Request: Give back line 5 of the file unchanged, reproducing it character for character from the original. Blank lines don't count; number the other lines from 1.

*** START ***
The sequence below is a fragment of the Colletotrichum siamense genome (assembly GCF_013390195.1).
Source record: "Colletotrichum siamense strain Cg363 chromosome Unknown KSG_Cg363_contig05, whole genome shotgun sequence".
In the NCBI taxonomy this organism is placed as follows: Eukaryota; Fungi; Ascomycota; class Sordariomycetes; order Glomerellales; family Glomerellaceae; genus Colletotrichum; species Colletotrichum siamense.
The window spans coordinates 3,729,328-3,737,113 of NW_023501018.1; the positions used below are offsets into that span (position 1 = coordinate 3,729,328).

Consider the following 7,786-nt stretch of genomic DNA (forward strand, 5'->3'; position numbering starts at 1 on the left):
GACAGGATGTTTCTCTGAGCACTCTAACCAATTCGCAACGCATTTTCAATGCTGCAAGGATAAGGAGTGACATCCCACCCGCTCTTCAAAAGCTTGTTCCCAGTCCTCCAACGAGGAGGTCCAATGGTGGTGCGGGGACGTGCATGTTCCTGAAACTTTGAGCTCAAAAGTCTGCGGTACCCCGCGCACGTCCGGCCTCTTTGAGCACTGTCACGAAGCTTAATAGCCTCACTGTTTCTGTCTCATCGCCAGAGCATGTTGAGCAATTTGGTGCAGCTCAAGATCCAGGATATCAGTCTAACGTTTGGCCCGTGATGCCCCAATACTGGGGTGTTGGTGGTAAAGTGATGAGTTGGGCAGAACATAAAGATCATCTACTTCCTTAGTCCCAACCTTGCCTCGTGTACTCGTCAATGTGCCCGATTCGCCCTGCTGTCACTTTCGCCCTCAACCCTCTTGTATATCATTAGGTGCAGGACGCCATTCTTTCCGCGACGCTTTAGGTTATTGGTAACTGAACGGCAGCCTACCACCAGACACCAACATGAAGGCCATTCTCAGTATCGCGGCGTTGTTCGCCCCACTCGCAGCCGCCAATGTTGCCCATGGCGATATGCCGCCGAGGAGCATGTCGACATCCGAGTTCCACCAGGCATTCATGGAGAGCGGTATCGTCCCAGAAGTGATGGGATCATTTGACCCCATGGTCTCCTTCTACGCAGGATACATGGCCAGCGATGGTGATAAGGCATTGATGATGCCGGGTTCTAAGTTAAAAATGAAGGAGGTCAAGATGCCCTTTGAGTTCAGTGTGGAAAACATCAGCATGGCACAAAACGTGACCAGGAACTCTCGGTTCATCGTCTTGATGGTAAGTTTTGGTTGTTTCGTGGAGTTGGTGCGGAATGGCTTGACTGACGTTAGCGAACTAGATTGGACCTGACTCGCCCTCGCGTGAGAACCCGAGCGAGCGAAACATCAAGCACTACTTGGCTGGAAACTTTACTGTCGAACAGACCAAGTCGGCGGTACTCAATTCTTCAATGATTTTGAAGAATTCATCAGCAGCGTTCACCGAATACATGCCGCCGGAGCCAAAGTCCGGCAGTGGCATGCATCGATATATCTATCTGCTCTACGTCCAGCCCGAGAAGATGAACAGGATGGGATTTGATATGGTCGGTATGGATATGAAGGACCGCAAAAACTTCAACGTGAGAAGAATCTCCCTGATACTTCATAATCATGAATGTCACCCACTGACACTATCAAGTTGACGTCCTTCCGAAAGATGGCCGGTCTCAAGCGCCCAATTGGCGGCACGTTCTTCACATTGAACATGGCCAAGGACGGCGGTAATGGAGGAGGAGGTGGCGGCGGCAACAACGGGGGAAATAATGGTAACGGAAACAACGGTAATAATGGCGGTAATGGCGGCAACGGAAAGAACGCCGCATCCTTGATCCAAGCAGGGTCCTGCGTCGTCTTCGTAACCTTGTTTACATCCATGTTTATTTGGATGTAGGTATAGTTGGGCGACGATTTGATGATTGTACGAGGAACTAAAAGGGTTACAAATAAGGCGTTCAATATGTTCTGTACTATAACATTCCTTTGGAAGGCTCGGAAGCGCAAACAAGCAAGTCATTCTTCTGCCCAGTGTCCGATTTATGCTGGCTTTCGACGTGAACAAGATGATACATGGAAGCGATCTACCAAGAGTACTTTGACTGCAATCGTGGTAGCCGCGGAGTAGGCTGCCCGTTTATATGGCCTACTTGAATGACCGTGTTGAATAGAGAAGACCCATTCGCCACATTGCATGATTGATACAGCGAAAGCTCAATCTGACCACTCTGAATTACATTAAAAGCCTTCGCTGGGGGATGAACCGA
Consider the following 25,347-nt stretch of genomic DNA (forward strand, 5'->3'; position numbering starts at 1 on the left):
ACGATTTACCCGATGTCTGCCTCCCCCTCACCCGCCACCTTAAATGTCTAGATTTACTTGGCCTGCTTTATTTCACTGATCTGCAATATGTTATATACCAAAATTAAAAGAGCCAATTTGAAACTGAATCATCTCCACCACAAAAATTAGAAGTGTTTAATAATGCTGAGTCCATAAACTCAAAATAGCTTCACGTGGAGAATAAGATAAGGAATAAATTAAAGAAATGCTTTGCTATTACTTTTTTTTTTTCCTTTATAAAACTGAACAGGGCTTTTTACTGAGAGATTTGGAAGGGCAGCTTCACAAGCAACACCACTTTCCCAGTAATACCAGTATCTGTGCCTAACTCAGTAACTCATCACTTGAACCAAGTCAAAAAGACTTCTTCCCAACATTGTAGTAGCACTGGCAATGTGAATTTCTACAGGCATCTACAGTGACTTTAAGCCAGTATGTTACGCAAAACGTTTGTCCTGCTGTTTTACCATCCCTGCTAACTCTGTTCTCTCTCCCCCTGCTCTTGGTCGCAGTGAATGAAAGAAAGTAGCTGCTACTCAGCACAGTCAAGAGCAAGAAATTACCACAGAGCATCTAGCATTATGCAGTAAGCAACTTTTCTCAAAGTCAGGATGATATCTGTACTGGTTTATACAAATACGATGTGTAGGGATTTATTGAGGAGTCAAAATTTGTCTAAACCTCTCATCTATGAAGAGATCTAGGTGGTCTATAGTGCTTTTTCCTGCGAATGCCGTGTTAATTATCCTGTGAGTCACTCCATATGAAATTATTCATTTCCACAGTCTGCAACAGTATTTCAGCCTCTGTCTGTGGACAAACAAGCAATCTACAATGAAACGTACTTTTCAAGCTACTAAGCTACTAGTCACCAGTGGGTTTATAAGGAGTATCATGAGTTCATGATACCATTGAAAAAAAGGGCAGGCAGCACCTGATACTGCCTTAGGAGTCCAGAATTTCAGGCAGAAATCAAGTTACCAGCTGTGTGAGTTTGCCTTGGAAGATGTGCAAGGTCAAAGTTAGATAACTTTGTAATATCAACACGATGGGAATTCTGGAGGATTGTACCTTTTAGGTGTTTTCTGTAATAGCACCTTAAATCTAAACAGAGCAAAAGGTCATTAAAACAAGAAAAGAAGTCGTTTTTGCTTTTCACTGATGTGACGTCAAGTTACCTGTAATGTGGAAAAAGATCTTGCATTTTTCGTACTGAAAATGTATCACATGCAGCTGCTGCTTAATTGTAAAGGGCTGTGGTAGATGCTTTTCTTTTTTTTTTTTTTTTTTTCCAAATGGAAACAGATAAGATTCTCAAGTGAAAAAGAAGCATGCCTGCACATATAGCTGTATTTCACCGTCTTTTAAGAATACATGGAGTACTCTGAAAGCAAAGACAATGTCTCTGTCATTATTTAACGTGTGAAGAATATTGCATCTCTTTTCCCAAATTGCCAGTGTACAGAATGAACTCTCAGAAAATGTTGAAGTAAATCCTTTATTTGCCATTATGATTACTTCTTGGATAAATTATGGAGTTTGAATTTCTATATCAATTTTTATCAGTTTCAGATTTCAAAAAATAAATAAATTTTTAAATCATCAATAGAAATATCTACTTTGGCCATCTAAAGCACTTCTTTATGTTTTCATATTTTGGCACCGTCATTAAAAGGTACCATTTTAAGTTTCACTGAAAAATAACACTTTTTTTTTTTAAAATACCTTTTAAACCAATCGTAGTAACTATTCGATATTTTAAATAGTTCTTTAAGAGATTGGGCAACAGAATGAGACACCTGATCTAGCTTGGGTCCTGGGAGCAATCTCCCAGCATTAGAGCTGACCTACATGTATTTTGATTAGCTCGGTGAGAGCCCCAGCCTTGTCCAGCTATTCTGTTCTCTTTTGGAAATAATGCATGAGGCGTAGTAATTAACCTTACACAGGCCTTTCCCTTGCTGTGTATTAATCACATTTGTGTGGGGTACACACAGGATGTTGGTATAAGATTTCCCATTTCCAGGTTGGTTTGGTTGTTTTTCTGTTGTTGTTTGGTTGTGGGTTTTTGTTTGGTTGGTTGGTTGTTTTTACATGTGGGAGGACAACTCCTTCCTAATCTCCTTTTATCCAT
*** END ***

Consider the following 7,786-nt stretch of genomic DNA (forward strand, 5'->3'; position numbering starts at 1 on the left):